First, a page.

Leather. My overwhelming impression upon arriving at the Thunder by the Bay kickoff party at the Hyatt was of middle-aged people in spiky things and leather. Not the most welcoming sight ever, but I ambled into the crowded, noisy ballroom just in time to catch the end of a Harley-Davidson-themed fashion show presided over by a shouting announcer.
For those who haven’t figured it out, Thunder by the Bay is an annual motorcycle festival centered on a downtown rally over one rumblingly loud weekend. The whole shebang benefits Suncoast Charities for Children, a nonprofit with a nearly 30-year history of serving children with special needs in our area, disbursing funds to organizations like Loveland Center, Community Haven and Special Olympics. SCC has constructed more than $14 million in facilities for these agencies, and events like Thunder by the Bay, with an estimated 90,000 attendees over the weekend, are a huge part of Suncoast Charities for Children’s ability to fund them.
The party I went to at the Hyatt, the night before the thousands of choppers would descend upon Main Street for the downtown festival, was a reasonably priced $25 a head, with lots of opportunities to spend extra money and help the organization. A silent auction with a bunch of motorcycle-themed goodies, cash bar and food stations around the room, and casino-style gaming tables all beckoned seductively. So did the many gleaming bikes parked around the room with “Please do not sit” warning signs placed on them.
Determined to get myself on one of them for at least a picture, if not a ride, I began to hunt for Paul Teutul, aka “Senior,” the founder of TV’s Orange County Choppers and special guest at the festival. I looked him up beforehand, planning to recognize him by his Fu Manchu, but there were just. So. Many.
Instead of finding Paul Sr., I noticed an empty craps table and made friends with the dealer, George. It was my first time, so he talked me through the basics of the game, using that cool little stick with an L—I learned it’s called the “mop”—to push the dice around the table with ease. I rolled a few times and unaccountably started to win! More players joined, and as the dice went around the table, a fun, jovial feeling developed amongst the lot of us as different players rolled, win or lose.
The band Kettle of Fish kept us grooving at the craps table with a variety of tunes covering everyone from CeeLo and Stevie Wonder to the Black Crowes and the Rolling Stones. Wandering away from the game, I met Darina Buettner, a resplendently attired 58-year-old expat who loves to party and now calls Sarasota home. Her tight-fitting gold-studded white dress and platform pumps were hard to miss; we talked about where she likes to hang out (Miami clubs) and her philosophy on life (“You must fight! You must keep going.”) She sure kept things going on the dance floor, surrounded by a dozen of the effervescent Jäger girls at the party and even pulling her husband, former German heavyweight boxing champ Oswald “Ossi” Buettner, into the fray for some fun with the ladies.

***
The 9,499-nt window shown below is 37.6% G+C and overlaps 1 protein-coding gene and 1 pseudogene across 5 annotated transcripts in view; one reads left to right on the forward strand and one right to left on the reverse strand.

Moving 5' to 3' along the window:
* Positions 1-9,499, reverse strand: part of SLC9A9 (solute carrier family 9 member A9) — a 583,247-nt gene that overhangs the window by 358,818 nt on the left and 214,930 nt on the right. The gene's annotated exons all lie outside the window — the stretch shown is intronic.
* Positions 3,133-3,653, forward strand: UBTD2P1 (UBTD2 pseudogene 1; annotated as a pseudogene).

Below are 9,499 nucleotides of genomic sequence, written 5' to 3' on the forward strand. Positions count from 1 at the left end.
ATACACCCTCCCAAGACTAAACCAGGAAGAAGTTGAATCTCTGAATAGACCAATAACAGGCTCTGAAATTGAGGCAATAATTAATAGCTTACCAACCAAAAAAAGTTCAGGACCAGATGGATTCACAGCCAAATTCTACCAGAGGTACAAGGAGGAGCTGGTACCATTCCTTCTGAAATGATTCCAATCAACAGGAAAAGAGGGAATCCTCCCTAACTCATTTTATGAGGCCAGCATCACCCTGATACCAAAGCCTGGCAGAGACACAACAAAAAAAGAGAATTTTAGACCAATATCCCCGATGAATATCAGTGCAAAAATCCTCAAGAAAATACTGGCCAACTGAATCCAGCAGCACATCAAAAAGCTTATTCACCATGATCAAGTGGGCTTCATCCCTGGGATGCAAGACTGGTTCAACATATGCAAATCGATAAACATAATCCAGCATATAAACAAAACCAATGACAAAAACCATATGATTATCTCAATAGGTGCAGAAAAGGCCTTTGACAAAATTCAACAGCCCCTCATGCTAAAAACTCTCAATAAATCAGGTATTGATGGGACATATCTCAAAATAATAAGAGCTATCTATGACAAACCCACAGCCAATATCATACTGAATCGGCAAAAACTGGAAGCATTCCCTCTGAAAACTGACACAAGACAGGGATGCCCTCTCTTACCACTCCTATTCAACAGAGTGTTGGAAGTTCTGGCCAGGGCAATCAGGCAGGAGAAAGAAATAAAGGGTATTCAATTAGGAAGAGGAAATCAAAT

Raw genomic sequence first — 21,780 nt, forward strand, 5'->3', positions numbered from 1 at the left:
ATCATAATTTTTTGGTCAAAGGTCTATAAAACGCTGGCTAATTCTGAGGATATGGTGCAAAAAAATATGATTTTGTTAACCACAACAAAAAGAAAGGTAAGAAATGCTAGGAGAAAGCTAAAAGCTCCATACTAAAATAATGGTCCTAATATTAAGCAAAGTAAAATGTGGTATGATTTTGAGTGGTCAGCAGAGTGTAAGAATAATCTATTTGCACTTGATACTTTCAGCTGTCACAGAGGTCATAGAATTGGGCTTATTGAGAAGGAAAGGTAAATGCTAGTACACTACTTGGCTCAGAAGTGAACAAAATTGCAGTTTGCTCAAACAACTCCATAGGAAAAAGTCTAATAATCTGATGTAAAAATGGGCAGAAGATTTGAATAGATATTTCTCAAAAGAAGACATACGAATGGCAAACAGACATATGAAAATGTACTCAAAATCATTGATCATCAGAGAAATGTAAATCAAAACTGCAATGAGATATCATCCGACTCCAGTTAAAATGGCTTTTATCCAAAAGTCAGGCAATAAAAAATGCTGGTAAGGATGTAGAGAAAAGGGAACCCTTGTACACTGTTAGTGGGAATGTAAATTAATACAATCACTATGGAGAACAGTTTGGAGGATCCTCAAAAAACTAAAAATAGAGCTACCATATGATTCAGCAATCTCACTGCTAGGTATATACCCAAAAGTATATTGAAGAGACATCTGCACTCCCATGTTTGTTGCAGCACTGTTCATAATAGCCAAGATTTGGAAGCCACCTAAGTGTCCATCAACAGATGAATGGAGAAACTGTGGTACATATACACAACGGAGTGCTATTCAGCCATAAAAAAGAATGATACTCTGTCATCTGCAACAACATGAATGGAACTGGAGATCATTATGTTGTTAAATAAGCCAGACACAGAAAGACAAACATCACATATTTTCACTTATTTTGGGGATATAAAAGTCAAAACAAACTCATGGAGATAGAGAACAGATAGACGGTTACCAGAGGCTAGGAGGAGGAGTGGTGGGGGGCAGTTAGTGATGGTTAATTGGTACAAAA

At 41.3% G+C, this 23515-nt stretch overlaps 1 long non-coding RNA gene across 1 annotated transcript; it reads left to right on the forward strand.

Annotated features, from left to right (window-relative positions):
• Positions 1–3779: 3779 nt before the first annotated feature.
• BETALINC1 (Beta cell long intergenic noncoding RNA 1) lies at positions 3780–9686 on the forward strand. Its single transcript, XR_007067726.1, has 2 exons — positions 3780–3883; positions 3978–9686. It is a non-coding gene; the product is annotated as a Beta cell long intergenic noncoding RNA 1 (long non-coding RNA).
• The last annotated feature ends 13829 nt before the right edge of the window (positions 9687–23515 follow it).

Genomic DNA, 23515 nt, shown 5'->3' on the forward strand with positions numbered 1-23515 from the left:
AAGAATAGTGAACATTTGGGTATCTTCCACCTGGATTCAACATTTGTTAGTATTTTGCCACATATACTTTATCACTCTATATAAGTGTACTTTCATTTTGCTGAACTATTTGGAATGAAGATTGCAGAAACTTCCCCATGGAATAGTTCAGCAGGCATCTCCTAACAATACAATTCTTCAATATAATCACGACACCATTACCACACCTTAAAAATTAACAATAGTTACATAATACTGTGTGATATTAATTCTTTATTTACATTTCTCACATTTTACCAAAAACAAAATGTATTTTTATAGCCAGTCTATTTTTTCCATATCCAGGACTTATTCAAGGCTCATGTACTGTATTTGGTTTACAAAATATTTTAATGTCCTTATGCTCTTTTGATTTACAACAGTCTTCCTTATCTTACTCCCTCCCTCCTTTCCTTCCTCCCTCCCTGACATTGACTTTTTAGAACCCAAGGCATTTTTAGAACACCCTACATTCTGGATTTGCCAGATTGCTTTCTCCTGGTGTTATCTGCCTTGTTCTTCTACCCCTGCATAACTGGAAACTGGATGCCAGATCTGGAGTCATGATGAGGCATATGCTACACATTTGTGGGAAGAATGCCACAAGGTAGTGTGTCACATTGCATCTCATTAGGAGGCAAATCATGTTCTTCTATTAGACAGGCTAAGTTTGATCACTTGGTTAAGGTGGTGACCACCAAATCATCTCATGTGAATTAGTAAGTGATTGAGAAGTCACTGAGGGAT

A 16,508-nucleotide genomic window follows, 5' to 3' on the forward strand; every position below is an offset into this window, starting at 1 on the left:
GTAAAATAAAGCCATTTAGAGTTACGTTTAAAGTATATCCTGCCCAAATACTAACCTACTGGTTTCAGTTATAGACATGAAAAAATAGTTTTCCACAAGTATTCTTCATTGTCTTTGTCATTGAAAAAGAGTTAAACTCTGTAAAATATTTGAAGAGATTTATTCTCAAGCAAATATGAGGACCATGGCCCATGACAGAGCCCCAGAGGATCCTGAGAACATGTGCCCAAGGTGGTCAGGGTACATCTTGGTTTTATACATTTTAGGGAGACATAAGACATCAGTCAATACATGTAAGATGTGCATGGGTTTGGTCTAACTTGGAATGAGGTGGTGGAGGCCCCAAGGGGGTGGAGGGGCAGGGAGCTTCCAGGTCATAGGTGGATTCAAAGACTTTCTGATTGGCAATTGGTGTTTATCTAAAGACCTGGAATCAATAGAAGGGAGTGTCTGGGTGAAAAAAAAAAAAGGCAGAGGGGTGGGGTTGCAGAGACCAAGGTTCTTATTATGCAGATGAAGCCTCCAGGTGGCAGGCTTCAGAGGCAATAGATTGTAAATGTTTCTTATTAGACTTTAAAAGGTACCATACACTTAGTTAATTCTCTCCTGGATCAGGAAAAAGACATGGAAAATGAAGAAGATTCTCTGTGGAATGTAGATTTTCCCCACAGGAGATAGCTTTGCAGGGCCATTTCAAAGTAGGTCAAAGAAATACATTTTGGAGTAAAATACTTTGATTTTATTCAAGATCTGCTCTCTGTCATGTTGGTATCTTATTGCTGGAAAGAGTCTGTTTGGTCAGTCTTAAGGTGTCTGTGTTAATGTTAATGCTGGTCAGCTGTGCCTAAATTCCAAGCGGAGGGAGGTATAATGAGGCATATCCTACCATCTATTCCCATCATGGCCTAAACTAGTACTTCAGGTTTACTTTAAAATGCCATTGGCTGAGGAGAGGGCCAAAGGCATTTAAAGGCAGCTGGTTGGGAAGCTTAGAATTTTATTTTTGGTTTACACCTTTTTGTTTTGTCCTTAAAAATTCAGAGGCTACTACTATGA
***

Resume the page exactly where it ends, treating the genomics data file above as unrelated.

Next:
I’d never have pegged Darina for a biker, but she told me she loves motorcycles. So, I was surprised to find, do Erin McWhorter and Jeff Hazelton, both clean-cut young Sarasotans. When I asked if they rode a Harley to the event, Erin explained it was her footwear choice that ended up dictating their ride—no heels on the bike—but she was looking forward to putting on her boots for the downtown event the next night, featuring, among others, Foghat performing live.
Tatti Elness, another young, pretty blonde and about the furthest thing from a motorcycle tough one could think of, also rides a Harley—in fact, she works at the dealership and said that’s what she’s always wanted to do. Way to go after your dreams, girl!
Another closet biker? Lucy Nicandri, festival director and all-around awesome lady. I’ve had the pleasure of working with Lucy a number of times over the years and she is just always so nice. Her commitment to her cause and organization and consistent warmth and kindness in doing it are inspiring.
I asked Lucy if we could get a picture together as the night was winding down, and she looked around the room for the perfect backdrop. Spotting one of those beautiful motorcycles on display, she pulled me over towards it and said to hop on, brushing that “do not sit” sign away and climbing on behind me. We posed like pros and then I called it a night, mission accomplished—I finally got my turn on a motorcycle and hopefully helped some local kids while I was at it.
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This article appears in the March 2014 issue of Sarasota Magazine. Like what you read? Click here to subscribe. >>